2. Entrepreneurship competition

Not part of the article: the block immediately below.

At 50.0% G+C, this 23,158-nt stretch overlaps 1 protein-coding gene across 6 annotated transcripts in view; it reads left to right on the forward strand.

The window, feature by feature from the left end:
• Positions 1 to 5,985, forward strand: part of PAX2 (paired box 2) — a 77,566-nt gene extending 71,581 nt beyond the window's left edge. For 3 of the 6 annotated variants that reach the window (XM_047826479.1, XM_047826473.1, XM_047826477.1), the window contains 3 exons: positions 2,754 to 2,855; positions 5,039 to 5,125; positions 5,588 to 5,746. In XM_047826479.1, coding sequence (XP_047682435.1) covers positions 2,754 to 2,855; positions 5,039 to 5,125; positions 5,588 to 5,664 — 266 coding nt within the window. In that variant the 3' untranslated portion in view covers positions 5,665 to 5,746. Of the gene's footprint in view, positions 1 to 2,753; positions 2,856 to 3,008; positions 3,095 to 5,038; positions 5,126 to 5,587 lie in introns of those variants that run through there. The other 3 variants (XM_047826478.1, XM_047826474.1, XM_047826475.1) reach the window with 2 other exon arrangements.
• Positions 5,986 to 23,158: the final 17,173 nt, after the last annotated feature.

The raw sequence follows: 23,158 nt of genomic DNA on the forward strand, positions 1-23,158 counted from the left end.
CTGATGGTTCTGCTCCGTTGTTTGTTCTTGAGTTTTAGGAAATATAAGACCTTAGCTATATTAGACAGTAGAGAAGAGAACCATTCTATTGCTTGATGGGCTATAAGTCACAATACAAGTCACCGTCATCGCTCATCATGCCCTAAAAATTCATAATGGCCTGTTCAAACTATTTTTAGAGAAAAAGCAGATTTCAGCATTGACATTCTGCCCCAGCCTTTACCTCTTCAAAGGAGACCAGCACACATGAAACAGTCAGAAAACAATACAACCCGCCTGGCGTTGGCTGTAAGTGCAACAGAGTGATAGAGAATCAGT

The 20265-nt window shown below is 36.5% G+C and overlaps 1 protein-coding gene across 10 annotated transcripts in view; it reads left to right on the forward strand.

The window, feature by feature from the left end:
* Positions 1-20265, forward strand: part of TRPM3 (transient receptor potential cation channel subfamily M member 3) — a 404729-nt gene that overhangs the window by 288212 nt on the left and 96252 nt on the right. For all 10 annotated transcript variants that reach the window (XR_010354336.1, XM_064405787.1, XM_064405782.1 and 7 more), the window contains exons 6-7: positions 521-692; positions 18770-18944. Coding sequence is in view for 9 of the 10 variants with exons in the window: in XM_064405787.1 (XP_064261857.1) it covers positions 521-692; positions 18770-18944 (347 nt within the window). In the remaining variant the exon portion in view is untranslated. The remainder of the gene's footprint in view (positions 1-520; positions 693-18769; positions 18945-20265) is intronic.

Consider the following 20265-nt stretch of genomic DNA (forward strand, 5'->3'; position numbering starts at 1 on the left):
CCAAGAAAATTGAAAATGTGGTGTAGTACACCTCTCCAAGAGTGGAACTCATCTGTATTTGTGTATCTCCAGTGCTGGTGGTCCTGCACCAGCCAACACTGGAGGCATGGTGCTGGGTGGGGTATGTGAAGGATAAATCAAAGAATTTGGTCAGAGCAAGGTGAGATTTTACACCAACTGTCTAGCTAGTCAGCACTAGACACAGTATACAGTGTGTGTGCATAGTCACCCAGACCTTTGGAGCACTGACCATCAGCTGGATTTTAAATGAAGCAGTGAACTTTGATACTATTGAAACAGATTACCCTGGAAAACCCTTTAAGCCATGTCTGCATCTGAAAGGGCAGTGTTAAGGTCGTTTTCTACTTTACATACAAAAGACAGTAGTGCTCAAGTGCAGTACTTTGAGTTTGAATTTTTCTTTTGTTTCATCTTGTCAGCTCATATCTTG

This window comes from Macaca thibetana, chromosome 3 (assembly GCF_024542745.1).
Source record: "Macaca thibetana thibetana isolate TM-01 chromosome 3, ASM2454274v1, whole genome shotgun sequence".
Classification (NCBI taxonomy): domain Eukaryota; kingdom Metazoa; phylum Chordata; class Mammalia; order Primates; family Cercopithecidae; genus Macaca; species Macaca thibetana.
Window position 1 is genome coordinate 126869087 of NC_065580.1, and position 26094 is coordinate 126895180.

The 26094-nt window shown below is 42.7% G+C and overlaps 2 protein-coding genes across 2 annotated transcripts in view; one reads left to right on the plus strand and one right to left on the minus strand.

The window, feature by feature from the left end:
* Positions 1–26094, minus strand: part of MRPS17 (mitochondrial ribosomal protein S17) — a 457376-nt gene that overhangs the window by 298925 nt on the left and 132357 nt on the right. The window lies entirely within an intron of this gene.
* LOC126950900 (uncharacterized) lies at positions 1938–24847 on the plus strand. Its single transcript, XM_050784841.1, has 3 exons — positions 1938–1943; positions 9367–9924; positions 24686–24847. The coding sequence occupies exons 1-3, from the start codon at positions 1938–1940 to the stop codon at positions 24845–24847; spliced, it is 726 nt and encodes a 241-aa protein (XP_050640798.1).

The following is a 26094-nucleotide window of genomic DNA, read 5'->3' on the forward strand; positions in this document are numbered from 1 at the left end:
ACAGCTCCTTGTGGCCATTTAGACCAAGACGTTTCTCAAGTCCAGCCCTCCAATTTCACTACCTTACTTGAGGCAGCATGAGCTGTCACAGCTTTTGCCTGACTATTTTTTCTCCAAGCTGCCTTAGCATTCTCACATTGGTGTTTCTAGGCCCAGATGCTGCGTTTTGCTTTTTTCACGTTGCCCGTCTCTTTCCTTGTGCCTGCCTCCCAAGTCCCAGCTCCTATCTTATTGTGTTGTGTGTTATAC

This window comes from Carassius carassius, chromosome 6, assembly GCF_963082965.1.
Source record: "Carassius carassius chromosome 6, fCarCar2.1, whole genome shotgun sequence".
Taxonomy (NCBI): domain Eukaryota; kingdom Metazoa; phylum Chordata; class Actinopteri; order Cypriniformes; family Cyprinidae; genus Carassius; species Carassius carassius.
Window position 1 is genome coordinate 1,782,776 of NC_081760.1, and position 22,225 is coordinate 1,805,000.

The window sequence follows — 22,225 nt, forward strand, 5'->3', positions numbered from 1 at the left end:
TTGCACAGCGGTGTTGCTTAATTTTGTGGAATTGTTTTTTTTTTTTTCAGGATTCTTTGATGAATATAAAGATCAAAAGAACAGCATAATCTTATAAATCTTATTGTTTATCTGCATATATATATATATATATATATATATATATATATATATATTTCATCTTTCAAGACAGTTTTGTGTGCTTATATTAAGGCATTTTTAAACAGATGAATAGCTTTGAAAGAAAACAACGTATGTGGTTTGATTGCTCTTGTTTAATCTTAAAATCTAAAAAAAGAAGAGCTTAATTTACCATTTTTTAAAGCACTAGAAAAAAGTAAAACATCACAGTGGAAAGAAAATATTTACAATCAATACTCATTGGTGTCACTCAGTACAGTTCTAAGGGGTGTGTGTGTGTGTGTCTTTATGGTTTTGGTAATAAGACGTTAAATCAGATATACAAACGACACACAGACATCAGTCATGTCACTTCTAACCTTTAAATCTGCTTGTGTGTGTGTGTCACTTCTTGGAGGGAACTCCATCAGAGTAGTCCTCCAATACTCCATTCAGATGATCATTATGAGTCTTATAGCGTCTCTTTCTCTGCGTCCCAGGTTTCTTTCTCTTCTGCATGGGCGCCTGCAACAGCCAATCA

This function can be considered as a standalone initiative which basically establishing a platform for young entrepreneurs to compete against the panel of judges. This initiative is to provide the testing ground for knowledgeable entrepreneurs to pitch their ideas and the visibility of their new venture. Theoretically, candidates participating in this initiative are expected to be ready for implementation. This entails that participating candidates are either candidates who just completed the workshops/seminars series (following option-1 in function 1.1), or candidates who are already experienced and ready to compete. Therefore, a screening process should take place to decide on which new venture proposal will be allowed to compete in the first place. The screening criteria are summarized in a form that is developed to document and control the judges’ assessment in each criteria and to ensure consistence in evaluation (attachment-2; Entrepreneurship competition’s assessment form). In order for the incubator to add further value, unsuccessful contenders in the competition can apply to the entrepreneurship workshop/seminar series to improve their business plan which is represented by option (2).